The Quiet Man is a low-key little Irish romance that sees John Wayne at his most gentle and likeable. (Don't worry, menfolk, he still has his unique sense of machismo that somehow makes it OK for him to drag a woman through the mud for about five miles.)
An Irish-born American returns to his home country, having made his fortune across the pond and now ready to settle down in the quaint village where he was born. He's also escaping a TERRIBLE SECRET, but more on that later.
The Ireland in this film is sort of like a snowglobe version of the county. It's all atmospheric pubs, whimsically eccentric locals, and fiery redheads. I half expected a leprechaun to pop out of nowhere and chase down the village children who stole his tiny marshmallows.
Of course they're after your lucky charms -- it's the only part of the cereal that didn't taste like cardboard dipped in wood shavings.
Anyway, pretty much as soon as he sets foot in Inisfree, he falls in live with a redheaded beauty called Mary Kate. The only problem is that she's the younger sister of Danaher, the one man in town he has somehow managed to make an enemy of. I spent probably an unnecessary amount of time trying to wrap my head around how Danaher and Mary Kate are supposed to be siblings.
Because that guy is in his mid-60s, and she's what? Late twenties? I don't see how it would have hurt the film to make him her father, or for that matter, just cast someone who was actually the appropriate age.
Eventually, John Wayne gets permission to go courting with Mary Kate. Yes, courting is a thing in this movie, even though he's like 45 years old and it's all kinds of ridiculous. Because apparently rural Ireland = The Duggars. Next thing you know they're going to be side-hugging. But since John Wayne is a MACHO RED BLOODED AMERICAN MALE, they sort of go on one chaperoned date and then run away and decide to get married. So the courting thing doesn't last for very long.
But they hit a snag, because Mary Kate's brother refuses to relinquish her dowry, which includes a bunch of furniture and about £300. John Wayne, being a wealthy man, does not really care about this. But Mary Kate is all kinds of pissed, and refuses to sleep with him until he gets her things back for her. She thinks he's a coward for not standing up to her brother.
Then we learn the truth about John Wayne. He's a retired prizefighter, only don't tell anyone because he's trying to keep it on the DL. Although why he thinks a bunch of Irish people wouldn't be impressed by the fact that he earns a living punching people is beyond me. I guess he's like grappling with his conscience because he accidentally killed a dude in the ring, but that seems like an occupational hazard to me.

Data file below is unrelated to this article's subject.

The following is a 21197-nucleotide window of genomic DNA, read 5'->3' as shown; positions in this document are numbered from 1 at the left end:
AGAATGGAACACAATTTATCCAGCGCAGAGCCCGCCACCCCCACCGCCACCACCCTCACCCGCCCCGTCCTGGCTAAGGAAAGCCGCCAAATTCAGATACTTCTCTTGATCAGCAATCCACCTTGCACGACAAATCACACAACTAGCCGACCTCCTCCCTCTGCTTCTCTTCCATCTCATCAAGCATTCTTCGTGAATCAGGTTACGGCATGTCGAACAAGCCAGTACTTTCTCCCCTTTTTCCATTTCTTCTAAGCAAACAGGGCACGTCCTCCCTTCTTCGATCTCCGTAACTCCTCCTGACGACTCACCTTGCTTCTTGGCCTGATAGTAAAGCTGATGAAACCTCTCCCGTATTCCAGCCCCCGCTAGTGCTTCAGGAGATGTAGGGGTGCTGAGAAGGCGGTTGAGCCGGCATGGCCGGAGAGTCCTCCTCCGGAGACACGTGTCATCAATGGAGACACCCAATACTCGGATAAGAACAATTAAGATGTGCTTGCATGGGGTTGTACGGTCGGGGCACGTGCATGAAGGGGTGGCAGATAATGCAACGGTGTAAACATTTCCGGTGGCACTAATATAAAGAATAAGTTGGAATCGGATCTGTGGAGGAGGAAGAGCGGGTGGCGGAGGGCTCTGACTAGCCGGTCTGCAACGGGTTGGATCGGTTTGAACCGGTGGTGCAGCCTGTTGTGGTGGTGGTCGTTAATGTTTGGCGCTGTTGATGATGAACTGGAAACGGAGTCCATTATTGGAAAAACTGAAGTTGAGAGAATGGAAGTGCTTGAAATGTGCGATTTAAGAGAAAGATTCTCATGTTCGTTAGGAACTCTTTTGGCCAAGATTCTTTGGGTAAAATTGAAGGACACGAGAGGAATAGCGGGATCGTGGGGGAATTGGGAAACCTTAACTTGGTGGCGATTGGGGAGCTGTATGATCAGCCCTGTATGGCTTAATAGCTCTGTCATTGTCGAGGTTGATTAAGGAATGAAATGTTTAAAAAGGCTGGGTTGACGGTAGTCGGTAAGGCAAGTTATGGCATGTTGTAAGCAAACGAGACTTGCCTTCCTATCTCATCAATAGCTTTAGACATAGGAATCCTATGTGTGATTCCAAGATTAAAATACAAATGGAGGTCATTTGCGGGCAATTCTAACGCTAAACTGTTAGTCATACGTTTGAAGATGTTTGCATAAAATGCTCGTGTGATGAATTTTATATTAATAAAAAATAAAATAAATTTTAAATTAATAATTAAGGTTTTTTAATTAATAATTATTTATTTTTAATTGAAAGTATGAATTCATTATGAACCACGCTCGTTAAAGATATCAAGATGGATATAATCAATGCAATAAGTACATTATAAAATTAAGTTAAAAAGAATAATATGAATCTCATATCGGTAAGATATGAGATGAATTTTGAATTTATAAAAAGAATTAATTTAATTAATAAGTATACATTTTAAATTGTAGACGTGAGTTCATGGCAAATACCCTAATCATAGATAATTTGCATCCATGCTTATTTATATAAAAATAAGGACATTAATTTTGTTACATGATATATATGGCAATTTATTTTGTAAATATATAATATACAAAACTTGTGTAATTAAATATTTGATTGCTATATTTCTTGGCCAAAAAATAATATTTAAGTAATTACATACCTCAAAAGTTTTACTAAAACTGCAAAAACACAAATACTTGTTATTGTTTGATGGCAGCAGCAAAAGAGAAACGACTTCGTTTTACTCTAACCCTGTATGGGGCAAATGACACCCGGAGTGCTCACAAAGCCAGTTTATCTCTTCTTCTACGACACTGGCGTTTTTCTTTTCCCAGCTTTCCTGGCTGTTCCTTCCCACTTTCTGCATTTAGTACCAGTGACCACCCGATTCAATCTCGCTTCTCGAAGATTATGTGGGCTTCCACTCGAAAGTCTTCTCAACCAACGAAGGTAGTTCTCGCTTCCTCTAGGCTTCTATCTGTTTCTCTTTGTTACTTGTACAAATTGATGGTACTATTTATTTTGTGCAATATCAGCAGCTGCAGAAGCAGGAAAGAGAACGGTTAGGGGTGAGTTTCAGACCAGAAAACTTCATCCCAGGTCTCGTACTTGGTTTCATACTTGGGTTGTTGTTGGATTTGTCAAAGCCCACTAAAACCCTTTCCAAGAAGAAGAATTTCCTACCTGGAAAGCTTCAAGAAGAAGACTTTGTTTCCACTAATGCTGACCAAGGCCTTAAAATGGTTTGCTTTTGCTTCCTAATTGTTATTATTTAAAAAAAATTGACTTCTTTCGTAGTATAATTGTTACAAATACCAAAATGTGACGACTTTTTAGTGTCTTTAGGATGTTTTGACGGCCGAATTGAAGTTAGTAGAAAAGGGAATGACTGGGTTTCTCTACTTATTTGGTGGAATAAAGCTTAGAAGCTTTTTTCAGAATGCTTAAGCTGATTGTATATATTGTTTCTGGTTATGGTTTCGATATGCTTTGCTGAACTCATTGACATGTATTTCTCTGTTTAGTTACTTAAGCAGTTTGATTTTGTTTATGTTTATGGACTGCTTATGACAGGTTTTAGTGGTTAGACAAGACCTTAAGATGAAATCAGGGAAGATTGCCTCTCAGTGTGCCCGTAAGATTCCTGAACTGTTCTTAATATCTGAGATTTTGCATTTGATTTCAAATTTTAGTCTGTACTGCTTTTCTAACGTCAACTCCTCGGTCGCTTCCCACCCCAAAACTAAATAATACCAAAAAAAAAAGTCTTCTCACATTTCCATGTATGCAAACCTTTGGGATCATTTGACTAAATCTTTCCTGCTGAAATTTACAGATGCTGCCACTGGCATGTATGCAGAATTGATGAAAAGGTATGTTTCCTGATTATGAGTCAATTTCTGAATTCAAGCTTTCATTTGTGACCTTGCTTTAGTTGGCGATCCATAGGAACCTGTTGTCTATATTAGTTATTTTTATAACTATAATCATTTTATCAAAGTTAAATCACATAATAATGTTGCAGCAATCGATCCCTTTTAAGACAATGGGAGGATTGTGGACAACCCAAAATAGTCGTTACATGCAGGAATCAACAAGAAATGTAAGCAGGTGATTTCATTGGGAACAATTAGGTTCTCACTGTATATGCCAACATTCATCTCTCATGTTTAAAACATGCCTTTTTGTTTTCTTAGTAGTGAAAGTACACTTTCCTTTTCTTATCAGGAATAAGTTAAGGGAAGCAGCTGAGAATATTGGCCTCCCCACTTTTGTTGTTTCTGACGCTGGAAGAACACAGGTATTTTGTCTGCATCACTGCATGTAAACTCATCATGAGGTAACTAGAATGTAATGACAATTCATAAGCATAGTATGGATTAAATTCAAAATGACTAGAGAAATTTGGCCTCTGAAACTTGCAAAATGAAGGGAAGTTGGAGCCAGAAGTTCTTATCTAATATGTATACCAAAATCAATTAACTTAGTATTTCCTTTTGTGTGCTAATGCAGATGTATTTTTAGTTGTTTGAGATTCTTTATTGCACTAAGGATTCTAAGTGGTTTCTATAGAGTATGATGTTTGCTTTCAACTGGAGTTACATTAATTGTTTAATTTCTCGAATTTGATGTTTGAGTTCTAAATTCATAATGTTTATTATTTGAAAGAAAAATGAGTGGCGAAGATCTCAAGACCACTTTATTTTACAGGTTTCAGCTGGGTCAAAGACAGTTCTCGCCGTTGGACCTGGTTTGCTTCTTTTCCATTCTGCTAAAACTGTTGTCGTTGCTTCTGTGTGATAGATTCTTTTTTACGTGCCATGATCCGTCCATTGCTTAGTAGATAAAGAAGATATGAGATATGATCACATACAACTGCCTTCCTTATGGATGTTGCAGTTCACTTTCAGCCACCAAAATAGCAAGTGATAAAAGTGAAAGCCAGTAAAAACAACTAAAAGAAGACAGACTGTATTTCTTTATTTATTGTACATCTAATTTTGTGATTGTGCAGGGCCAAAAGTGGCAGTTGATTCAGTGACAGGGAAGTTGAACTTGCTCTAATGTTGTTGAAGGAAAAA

Somewhat related to this fighting attitude is the presence of the Irish temper in this film, which I'm a little uncomfortable with. A lot of people point to the fact that because John Wayne didn't force himself on his wife after she made it clear she would not be having sex with him, he's some kind of hero. And it's like, yes, it was good of him not to rape his wife. He gets a trophy for doing exactly the bare minimum required of a human.
But I definitely don't love watching him drag Mary Kate over rough terrain on his way to the famous fight scene. And when I say dragging, I mean literally dragging:
What makes it even worse is that from the tone of the film, we're supposed to think this is fine and dandy. What's more, the implication is that Mary Kate enjoys it. Nope. Sorry. A woman may like her man to take charge and fight for her, but you cannot convince me that there is a woman alive who would thank her husband for physically dragging her around in front of the entire town just to humiliate her.
In the end, The Quiet Man is a pile of good things and bad things. I actually think that this is one of John Wayne's best performances - he has a level of subtlety here that he shows in very few of his films. Maureen O'Hara is incredibly likeable, even if her character is written a bit too simplistically for my taste. She was a very talented actress, and would have benefited from this role being a little more fleshed out so that she was more than just a proud Irish redhead with a temper.
Overall, The Quiet Man is a pretty decent film and an unusually low key love story -- it's just unfortunate that the inherent misogyny of 1952 gets in the way a little bit. OK, a lot.